Our Italian Migration Story Part 1: The Promise

Modern Italy was not a unified country until the mid-nineteenth century, and unification was hard-fought. In 1860, a charismatic leader named Giuseppe Garibaldi led a rag-tag militia and finally removed the French Bourbon occupiers after two hundred years of brutal tyranny. The movement was named after the militia’s battle cry – Risorgimento! Garibaldi turned over control of the rugged Italian south to Victor Emmanuel II, King of Piedmont, creating the Kingdom of Italy. For the first time since Roman times, Italy was one country with a promise that this new regime would restore Italian greatness. The peasant warriors who reunited the country returned to their farms. One of these warriors was my great great grandfather Samuel Demma.

Samuel was nineteen when Italy won unification. He returned to a simple life of sustenance, and immediately married his boyhood love Giovanna Palumbo. They inherited a share of Samuel’s family’s small date farm in Scandale, a tiny town in Calabria, Italy’s southern most province. The Calabrese people were dirt poor and these newlyweds were no exception. Railroads had not yet reached Calabria. It wasn’t until the 1850s that the Calabrese people enjoyed indoor bathrooms, finally putting an end to men, women, and children relieving themselves in the streets.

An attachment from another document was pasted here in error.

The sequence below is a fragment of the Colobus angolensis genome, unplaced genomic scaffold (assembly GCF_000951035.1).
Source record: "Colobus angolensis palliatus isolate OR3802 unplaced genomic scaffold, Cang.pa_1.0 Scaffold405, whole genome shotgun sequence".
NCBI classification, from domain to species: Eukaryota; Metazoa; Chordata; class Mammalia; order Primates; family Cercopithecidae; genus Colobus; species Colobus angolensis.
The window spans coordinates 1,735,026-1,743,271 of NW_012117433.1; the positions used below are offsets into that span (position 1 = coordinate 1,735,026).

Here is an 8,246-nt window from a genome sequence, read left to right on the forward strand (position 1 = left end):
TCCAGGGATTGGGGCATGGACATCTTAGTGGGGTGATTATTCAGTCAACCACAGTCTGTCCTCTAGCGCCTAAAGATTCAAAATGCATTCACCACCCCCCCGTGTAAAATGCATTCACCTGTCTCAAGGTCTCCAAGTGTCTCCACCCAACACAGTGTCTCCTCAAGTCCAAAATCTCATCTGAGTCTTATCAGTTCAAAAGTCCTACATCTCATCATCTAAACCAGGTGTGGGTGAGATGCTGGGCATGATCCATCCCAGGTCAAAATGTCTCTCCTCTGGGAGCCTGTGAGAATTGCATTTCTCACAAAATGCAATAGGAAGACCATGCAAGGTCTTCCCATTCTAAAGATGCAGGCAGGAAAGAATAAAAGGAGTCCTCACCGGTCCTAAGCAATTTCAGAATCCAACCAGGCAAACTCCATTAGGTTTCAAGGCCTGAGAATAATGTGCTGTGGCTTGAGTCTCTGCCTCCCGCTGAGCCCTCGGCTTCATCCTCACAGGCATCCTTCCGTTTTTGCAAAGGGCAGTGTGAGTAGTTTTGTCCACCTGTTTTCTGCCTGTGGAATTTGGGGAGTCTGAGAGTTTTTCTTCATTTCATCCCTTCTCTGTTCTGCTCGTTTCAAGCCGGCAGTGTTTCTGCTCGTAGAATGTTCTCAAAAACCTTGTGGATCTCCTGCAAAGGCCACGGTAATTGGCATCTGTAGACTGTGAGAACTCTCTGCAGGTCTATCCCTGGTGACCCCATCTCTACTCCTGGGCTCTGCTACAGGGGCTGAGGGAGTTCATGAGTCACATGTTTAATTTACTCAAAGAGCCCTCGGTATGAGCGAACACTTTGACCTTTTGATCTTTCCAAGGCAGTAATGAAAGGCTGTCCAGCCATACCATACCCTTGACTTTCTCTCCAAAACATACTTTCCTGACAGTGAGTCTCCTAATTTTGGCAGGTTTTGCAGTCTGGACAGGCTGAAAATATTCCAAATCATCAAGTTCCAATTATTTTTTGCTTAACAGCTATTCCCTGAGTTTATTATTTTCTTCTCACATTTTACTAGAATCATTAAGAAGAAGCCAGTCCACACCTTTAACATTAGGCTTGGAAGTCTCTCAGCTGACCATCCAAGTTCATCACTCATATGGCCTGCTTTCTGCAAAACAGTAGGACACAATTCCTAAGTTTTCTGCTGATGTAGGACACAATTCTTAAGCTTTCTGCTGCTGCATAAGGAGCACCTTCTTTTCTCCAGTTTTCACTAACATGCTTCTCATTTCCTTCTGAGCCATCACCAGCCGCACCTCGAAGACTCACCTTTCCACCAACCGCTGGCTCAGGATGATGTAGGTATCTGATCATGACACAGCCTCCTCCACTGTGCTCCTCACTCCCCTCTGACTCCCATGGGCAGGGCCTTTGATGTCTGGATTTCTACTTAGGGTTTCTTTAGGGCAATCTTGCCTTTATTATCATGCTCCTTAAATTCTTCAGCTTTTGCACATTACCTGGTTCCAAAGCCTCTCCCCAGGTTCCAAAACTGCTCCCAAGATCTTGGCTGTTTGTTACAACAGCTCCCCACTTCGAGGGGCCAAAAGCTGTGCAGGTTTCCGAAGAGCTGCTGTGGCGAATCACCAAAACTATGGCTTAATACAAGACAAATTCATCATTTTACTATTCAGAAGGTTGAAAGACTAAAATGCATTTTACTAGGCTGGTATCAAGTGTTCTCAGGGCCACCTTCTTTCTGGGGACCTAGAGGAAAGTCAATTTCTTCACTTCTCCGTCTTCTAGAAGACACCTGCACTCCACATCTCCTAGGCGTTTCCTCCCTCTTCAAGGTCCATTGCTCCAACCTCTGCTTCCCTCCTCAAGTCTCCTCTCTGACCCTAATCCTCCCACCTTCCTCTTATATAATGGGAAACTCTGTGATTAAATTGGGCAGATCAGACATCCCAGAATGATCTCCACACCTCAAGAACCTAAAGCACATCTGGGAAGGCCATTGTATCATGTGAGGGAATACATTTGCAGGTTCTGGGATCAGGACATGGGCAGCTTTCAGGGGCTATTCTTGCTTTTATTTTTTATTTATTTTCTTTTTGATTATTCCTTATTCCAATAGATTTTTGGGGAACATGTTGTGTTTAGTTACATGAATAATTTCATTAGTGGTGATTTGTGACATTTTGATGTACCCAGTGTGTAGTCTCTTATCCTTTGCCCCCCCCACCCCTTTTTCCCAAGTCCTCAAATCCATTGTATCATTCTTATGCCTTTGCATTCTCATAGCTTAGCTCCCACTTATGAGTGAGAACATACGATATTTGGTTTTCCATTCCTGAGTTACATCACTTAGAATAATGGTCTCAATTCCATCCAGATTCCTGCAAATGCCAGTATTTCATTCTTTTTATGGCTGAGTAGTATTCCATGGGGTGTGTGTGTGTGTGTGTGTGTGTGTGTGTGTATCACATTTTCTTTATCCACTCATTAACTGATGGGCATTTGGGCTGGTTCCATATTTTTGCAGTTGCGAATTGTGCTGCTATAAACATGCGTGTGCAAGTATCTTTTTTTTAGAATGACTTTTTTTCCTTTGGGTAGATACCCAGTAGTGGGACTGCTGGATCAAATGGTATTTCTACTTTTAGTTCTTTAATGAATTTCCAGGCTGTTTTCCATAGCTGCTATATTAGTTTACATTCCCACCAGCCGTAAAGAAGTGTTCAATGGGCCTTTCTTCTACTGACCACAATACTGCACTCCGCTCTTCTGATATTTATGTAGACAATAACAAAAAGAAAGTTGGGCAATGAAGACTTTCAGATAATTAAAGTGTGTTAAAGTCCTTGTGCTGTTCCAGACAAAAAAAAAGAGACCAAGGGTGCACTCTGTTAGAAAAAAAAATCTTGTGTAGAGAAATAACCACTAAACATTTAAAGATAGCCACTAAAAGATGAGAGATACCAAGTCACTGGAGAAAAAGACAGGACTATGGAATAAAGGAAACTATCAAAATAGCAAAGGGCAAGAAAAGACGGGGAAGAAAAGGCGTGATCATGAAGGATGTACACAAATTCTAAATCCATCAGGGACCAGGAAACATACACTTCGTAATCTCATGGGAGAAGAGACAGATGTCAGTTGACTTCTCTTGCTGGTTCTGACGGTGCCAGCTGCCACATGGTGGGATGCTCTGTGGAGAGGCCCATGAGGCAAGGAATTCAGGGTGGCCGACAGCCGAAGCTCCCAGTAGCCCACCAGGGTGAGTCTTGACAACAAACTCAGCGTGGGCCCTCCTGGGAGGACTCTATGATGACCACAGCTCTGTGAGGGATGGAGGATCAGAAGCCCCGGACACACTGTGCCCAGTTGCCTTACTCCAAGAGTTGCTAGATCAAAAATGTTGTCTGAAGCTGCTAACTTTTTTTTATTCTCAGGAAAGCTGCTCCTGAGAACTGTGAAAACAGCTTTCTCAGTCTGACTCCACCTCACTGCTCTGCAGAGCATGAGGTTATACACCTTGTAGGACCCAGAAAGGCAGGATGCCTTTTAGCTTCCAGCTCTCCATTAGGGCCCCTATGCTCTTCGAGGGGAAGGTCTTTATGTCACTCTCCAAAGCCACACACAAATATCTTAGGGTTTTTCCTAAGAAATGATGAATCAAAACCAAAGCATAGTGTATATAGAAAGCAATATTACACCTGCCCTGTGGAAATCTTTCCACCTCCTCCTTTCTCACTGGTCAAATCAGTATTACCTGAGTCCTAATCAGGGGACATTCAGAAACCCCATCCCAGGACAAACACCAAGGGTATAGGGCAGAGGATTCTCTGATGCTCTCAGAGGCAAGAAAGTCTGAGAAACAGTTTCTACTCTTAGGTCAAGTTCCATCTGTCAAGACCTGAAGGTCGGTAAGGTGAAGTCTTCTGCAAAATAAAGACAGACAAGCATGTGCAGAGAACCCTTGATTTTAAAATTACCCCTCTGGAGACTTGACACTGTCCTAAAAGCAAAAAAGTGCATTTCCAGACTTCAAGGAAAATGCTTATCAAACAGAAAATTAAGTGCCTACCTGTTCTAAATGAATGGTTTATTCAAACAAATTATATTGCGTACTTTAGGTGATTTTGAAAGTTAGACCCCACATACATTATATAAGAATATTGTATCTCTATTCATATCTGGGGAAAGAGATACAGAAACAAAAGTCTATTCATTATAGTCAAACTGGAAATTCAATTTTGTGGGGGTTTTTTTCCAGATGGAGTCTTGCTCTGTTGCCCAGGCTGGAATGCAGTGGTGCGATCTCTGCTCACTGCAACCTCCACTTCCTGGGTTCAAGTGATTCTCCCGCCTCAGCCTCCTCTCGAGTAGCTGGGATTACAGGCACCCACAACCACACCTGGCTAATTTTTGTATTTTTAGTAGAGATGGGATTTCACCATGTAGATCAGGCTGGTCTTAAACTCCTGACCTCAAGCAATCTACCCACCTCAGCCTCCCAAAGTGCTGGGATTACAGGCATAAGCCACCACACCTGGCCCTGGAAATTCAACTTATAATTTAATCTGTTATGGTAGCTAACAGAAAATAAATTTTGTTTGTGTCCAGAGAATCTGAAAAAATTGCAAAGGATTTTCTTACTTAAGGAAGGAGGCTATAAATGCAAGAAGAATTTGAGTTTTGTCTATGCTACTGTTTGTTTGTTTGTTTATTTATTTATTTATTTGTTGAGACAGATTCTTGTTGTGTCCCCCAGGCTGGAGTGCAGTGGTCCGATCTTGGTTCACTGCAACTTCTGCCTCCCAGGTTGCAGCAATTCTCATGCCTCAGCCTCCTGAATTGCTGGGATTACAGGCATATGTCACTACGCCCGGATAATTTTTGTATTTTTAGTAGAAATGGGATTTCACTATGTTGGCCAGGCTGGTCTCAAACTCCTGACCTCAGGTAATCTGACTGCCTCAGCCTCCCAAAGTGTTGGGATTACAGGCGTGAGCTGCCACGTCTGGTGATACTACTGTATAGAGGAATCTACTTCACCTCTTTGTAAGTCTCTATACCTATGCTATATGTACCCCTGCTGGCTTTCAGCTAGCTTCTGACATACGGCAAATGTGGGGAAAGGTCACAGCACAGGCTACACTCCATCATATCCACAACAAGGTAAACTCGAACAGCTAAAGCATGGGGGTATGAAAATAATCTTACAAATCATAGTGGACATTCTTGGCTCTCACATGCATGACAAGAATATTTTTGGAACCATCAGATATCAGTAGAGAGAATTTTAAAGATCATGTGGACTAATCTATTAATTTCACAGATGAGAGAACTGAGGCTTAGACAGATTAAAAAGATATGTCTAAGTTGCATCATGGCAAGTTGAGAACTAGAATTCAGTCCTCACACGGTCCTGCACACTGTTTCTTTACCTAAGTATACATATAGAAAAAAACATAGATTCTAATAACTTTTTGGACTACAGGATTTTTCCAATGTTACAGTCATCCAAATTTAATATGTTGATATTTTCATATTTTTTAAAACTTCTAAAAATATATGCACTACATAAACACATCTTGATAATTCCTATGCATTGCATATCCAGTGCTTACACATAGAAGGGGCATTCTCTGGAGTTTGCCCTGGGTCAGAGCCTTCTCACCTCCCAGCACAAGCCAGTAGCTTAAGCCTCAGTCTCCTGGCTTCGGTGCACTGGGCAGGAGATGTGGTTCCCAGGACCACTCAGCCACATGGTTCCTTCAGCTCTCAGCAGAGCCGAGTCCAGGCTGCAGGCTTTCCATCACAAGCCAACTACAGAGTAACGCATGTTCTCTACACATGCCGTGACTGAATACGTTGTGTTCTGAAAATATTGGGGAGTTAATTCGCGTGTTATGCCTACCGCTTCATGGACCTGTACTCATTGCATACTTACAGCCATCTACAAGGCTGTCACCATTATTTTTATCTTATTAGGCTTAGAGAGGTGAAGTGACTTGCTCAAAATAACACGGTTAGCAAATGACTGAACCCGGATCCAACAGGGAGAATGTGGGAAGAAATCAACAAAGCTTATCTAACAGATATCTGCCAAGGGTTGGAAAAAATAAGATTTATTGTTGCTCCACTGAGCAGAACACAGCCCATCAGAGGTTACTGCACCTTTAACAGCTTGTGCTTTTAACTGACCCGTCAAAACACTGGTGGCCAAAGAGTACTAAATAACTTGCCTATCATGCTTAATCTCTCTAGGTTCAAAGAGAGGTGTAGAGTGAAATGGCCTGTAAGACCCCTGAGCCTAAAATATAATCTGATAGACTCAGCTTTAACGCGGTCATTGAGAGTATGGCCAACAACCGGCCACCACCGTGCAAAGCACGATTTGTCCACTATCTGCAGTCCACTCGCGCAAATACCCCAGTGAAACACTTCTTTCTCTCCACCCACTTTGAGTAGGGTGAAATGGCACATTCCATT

Meanwhile, in the recently reinstated capital city of Rome, King Victor Emmanuel II was anxious to modernize and expand the northern provinces of Lombardy, Piedmont and Venice. To fund this revitalization, the government began levying new taxes on Italians, which crippled the already impoverished south. So debilitating were these taxes that the peasants again took up arms. This time, poor southern farmers formed militias financed by the recently ousted Bourbon king, and the Italian peasants of the South fiercely attacked their own countrymen in civil war. It would take the North years to crush this rebellion and restore peace. Thousands of Italians died during the savage struggle, one of them being my great great grandfather Samuel. His wife never had the chance to tell him about their baby boy she was bearing.